National Reconciliation
By Shireen M. Mazari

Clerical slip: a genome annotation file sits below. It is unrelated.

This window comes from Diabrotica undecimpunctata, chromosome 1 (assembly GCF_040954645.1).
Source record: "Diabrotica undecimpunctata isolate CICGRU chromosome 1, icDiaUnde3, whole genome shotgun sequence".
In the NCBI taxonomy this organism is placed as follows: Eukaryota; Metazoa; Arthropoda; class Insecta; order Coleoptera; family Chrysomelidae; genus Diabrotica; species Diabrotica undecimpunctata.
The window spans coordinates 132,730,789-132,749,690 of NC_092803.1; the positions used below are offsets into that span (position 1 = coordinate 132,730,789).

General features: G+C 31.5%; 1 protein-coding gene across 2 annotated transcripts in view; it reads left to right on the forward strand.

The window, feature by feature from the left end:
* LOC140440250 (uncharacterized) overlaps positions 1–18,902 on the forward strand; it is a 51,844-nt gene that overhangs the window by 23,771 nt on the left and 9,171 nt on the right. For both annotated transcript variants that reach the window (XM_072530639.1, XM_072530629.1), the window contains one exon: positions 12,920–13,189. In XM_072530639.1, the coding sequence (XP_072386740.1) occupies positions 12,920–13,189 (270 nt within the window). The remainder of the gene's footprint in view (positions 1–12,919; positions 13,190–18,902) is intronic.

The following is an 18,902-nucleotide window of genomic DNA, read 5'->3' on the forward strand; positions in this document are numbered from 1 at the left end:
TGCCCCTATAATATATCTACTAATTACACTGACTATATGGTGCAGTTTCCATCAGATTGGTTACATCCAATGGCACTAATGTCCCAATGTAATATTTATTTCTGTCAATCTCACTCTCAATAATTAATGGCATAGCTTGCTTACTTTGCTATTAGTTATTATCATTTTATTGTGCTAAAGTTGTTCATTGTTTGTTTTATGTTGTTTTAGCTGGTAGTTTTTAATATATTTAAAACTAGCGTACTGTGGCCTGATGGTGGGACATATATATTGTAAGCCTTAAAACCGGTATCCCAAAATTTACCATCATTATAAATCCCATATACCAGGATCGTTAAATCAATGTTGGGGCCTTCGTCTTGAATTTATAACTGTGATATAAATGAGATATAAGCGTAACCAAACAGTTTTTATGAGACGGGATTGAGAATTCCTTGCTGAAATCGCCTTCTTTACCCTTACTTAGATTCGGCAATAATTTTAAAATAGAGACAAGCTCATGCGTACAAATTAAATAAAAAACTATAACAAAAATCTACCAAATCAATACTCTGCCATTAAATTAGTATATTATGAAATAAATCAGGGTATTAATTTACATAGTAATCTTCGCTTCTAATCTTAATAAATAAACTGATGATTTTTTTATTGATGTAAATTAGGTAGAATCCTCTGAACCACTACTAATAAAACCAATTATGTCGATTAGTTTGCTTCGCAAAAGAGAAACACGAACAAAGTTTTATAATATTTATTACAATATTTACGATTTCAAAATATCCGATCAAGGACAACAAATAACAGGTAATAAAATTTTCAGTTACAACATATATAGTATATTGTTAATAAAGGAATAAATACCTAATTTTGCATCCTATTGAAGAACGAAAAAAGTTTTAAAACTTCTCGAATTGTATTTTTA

Clearly, as the polity struggles against polarization, divisiveness, violence and a growing hatred towards "the other", national reconciliation is perhaps the most critical balm the nation needs. Through a process of national reconciliation, we can evolve an acceptance of the diversity that defines the richness of this nation. We can begin the process of healing what is tearing our polity apart and leading to death and destruction. Perhaps we can even set our political psyche and processes on a more positive course of cooperation rather than collision, with a greater respect for differing perspectives. Equally important, we can begin to reach out to the marginalized within our polity so that they can become part of the mainstream. Perhaps most critical, we can begin to extricate ourselves from the murderous policies and agendas of both the born-again American neo-cons and the Al Qaeda-extremist combine. If the Al Qaeda leadership has openly avowed destruction for the state of Pakistan, the US is leading us down the same path through more covert ruses and designs. The result of the manner in which the US-led war on terror is being conducted has been to not only create more space for terrorists across the globe but to directly undermine the security edifice of Pakistan.